A reverse discrimination lawsuit filed by a group of Connecticut firefighters is shaping up to be the most contentious case in whichSonia Sotomayor participated, one sure to provoke sharp questioning when the Senate begins consideration of her nomination to theSupreme Court.
In 2008, Sotomayor was one of three judges on a panel of the U.S. Court of Appeals for the 2nd Circuit who upheld a trial court's ruling rejecting the reverse discrimination claims by 19 white firefighters, one of whom was also Hispanic. The plaintiffs claimed that the city of New Haven violated their rights by throwing out the results of an officers' promotion exam in which minority candidates received disproportionately low scores.
The substance of that 2008 ruling, which the Supreme Court is now considering, is proving less problematic than the manner in which Sotomayor and the other two judges on her panel handled the case.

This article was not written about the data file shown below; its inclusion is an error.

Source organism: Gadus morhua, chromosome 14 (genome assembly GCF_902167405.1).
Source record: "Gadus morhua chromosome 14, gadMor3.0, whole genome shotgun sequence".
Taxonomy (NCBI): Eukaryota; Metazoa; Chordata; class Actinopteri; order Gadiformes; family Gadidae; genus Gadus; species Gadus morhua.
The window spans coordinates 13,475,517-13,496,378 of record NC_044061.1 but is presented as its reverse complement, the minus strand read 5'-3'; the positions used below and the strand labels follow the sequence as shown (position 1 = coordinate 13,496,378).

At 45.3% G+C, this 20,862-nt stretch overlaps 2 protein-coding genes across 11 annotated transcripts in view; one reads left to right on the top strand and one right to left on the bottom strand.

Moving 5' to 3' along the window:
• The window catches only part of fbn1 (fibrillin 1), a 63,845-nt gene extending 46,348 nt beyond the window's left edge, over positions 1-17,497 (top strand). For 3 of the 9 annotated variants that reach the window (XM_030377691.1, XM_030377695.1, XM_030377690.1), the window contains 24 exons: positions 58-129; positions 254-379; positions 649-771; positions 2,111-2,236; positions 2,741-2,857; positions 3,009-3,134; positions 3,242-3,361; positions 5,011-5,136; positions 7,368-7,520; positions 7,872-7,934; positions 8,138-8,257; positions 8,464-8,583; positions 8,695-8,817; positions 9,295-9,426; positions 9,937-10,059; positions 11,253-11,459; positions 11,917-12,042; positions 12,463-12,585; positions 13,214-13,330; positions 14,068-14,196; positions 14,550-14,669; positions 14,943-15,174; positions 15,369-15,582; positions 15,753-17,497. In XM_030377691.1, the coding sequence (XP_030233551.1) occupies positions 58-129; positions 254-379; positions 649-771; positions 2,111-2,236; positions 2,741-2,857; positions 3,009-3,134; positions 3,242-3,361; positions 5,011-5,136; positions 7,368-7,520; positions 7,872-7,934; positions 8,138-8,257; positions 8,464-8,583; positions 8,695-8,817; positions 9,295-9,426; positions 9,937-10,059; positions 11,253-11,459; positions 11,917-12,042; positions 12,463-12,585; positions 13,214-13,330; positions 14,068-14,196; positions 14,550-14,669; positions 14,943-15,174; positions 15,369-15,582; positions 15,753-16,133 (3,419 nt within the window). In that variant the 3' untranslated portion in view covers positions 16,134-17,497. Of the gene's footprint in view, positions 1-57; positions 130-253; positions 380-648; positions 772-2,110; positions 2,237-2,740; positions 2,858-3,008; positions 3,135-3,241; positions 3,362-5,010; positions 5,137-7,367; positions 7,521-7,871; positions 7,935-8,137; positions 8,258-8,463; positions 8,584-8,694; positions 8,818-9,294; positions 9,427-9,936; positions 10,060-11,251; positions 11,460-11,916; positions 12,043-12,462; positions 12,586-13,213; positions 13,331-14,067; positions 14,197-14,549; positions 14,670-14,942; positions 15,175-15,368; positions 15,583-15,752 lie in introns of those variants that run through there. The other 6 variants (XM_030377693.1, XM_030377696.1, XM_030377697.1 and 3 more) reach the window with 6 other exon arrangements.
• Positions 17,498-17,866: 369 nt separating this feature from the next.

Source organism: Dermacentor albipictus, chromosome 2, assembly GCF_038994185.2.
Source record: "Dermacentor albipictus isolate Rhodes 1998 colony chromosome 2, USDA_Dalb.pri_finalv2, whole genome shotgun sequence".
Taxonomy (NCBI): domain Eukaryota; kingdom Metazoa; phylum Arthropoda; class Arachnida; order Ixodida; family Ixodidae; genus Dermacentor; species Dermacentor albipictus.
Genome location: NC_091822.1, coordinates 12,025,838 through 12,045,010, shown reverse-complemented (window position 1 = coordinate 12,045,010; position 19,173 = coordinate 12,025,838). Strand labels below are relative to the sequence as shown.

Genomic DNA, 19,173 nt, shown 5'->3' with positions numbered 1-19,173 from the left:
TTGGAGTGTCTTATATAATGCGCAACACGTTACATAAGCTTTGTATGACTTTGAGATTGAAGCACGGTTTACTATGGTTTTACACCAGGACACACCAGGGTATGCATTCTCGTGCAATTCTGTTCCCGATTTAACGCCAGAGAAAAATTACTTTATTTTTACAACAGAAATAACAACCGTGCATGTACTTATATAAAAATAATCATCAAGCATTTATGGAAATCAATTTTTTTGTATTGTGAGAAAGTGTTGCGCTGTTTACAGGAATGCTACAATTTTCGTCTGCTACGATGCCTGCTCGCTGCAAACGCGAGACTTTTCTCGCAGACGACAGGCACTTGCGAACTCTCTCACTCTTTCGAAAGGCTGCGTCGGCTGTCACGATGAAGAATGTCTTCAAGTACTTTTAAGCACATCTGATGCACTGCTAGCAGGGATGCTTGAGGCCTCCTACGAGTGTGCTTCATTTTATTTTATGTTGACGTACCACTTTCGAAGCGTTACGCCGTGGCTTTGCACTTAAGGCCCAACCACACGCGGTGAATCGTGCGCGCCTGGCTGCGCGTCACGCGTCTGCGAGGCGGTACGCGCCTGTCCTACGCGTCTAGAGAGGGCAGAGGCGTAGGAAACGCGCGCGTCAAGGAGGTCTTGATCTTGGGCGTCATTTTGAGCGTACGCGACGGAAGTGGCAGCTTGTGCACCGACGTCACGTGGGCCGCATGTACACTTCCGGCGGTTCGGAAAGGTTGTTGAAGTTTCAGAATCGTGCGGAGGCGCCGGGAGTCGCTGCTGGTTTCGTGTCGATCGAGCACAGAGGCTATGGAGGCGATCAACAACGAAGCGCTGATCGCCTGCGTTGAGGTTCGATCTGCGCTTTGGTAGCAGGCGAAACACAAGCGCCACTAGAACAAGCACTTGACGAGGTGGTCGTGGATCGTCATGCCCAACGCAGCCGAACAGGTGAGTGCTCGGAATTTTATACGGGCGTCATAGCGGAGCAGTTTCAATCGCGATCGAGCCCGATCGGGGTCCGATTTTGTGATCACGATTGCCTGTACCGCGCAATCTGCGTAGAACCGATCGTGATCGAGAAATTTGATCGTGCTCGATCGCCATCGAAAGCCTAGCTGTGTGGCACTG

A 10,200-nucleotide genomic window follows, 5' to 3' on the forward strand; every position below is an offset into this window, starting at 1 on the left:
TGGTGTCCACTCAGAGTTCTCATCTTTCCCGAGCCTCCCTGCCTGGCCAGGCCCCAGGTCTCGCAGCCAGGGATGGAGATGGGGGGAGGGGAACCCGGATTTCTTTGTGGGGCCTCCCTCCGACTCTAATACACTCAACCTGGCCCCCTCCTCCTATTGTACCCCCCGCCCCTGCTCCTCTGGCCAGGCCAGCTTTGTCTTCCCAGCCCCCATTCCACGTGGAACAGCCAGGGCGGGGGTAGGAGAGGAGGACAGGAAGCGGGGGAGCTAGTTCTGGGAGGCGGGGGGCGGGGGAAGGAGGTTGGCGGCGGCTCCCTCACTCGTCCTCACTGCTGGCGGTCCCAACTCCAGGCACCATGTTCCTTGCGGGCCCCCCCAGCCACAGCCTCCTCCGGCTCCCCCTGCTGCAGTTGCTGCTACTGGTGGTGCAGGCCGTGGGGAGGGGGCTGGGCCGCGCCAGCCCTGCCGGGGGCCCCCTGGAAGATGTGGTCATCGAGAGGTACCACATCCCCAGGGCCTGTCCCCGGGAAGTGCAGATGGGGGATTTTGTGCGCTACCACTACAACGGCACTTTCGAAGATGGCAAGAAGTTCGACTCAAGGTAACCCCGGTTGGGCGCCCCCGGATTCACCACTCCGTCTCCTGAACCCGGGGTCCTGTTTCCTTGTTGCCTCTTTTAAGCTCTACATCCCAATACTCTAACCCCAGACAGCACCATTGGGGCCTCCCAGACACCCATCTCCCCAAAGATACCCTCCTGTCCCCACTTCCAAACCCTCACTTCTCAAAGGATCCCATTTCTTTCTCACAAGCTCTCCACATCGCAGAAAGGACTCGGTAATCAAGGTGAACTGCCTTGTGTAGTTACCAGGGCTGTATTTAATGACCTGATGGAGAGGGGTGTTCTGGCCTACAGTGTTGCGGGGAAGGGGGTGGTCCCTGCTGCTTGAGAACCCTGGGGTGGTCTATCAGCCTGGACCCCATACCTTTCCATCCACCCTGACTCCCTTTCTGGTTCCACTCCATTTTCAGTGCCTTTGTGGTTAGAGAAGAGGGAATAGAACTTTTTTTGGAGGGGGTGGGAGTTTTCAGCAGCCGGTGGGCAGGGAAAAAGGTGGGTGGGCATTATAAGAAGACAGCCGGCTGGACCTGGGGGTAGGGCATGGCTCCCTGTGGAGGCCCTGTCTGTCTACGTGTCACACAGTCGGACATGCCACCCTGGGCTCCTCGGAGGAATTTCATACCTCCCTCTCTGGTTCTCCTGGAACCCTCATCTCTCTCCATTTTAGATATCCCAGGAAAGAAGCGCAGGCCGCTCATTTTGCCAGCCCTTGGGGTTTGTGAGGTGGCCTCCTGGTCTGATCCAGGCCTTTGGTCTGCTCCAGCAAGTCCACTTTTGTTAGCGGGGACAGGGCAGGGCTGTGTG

At first, they issued only a brief, unsigned summary order noting the trial court's "thorough, thoughtful, and well-reasoned opinion" rather than offering a full opinion of their own. Four months later, as the full circuit court was about to issue a ruling on whether to take up the case, they withdrew the unpublished order and issued an equally brief unsigned opinion.